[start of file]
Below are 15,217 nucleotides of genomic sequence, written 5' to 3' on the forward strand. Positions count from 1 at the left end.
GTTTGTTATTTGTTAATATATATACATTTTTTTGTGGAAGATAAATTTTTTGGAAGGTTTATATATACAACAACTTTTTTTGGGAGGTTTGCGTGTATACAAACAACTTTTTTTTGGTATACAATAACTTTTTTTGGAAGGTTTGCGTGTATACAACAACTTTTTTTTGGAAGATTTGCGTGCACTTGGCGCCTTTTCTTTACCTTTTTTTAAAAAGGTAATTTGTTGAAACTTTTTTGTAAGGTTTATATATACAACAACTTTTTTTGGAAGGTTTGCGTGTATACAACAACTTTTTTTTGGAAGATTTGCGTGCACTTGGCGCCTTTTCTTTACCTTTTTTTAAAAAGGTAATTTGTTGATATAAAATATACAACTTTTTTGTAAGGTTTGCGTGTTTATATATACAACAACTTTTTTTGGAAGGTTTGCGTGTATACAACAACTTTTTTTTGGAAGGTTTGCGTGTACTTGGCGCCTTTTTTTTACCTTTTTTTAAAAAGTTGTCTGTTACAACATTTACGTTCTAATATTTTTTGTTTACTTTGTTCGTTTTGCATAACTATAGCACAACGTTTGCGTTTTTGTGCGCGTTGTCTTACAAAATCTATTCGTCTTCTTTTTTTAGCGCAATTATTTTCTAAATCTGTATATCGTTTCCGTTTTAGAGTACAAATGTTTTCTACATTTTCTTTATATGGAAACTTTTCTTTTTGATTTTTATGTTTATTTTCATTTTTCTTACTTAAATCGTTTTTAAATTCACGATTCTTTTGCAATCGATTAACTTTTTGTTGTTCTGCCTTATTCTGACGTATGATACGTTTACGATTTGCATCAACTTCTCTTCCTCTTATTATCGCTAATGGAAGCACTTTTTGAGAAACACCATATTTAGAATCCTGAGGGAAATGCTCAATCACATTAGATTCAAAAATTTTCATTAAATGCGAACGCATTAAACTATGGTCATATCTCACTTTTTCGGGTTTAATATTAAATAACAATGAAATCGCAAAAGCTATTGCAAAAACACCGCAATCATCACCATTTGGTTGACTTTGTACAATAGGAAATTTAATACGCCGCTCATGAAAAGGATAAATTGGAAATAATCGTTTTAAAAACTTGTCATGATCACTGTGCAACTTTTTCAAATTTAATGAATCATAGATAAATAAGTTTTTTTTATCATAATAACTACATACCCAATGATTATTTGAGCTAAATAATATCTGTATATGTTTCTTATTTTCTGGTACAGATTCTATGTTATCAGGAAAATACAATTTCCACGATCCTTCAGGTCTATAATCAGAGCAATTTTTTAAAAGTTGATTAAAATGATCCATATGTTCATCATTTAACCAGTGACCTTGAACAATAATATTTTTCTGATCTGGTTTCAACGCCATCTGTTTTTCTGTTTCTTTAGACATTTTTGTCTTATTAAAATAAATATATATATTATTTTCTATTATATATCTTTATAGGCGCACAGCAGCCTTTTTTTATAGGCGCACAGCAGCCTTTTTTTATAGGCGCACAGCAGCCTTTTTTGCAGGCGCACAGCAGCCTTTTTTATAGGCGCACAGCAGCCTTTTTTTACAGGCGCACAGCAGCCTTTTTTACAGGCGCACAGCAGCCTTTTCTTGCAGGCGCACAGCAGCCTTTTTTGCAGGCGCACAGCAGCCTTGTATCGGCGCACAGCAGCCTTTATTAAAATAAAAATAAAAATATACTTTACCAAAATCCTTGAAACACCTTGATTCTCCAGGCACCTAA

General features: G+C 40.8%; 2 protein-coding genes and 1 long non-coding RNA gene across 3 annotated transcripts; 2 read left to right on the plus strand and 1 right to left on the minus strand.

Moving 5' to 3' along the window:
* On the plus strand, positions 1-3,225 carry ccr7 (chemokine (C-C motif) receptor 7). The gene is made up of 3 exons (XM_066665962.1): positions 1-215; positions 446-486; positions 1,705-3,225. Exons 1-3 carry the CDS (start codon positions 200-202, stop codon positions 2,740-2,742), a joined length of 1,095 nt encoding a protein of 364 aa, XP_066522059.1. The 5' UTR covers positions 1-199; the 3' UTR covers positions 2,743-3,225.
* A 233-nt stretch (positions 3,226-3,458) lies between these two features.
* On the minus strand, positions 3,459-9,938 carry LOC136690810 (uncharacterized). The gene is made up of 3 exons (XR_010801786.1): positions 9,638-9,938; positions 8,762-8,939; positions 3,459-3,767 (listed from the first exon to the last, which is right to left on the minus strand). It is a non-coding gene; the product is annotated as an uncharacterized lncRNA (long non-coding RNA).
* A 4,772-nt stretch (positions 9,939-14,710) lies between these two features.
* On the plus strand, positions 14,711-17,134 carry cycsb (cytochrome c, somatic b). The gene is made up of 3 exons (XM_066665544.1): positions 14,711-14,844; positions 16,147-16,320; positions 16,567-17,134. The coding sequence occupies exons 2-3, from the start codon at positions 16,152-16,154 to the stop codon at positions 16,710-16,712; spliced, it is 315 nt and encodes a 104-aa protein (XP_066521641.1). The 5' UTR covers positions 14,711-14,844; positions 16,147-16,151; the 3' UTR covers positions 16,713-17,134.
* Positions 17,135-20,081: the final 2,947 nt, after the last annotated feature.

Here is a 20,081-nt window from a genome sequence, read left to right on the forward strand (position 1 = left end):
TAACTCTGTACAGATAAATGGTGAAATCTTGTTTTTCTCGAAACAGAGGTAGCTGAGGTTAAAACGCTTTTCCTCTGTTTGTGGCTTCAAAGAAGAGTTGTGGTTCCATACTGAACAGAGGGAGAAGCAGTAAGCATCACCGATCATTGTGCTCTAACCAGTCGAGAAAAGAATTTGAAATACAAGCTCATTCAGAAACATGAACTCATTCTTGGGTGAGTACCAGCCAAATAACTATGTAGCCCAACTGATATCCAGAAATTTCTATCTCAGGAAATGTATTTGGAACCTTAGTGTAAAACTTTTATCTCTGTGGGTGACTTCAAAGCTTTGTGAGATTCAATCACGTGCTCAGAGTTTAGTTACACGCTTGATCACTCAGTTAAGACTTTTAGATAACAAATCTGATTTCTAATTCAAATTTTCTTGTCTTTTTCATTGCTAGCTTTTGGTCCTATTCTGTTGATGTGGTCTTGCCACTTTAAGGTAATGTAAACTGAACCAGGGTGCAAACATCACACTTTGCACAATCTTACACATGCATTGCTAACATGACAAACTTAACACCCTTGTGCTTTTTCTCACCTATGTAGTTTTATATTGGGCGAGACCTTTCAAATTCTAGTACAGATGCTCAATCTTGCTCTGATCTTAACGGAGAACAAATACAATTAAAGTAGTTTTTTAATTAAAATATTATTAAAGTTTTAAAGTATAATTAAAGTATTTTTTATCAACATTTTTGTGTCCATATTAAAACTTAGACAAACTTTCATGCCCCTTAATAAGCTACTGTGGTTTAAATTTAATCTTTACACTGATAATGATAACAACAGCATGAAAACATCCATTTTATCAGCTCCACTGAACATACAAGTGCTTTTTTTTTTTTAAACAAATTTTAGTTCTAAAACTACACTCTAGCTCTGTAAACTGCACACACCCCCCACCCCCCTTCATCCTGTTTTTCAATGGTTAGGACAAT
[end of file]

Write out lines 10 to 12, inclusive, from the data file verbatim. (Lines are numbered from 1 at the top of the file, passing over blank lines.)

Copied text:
* Positions 17,135-20,081: the final 2,947 nt, after the last annotated feature.

Here is a 20,081-nt window from a genome sequence, read left to right on the forward strand (position 1 = left end):
TAACTCTGTACAGATAAATGGTGAAATCTTGTTTTTCTCGAAACAGAGGTAGCTGAGGTTAAAACGCTTTTCCTCTGTTTGTGGCTTCAAAGAAGAGTTGTGGTTCCATACTGAACAGAGGGAGAAGCAGTAAGCATCACCGATCATTGTGCTCTAACCAGTCGAGAAAAGAATTTGAAATACAAGCTCATTCAGAAACATGAACTCATTCTTGGGTGAGTACCAGCCAAATAACTATGTAGCCCAACTGATATCCAGAAATTTCTATCTCAGGAAATGTATTTGGAACCTTAGTGTAAAACTTTTATCTCTGTGGGTGACTTCAAAGCTTTGTGAGATTCAATCACGTGCTCAGAGTTTAGTTACACGCTTGATCACTCAGTTAAGACTTTTAGATAACAAATCTGATTTCTAATTCAAATTTTCTTGTCTTTTTCATTGCTAGCTTTTGGTCCTATTCTGTTGATGTGGTCTTGCCACTTTAAGGTAATGTAAACTGAACCAGGGTGCAAACATCACACTTTGCACAATCTTACACATGCATTGCTAACATGACAAACTTAACACCCTTGTGCTTTTTCTCACCTATGTAGTTTTATATTGGGCGAGACCTTTCAAATTCTAGTACAGATGCTCAATCTTGCTCTGATCTTAACGGAGAACAAATACAATTAAAGTAGTTTTTTAATTAAAATATTATTAAAGTTTTAAAGTATAATTAAAGTATTTTTTATCAACATTTTTGTGTCCATATTAAAACTTAGACAAACTTTCATGCCCCTTAATAAGCTACTGTGGTTTAAATTTAATCTTTACACTGATAATGATAACAACAGCATGAAAACATCCATTTTATCAGCTCCACTGAACATACAAGTGCTTTTTTTTTTTTAAACAAATTTTAGTTCTAAAACTACACTCTAGCTCTGTAAACTGCACACACCCCCCACCCCCCTTCATCCTGTTTTTCAATGGTTAGGACAAT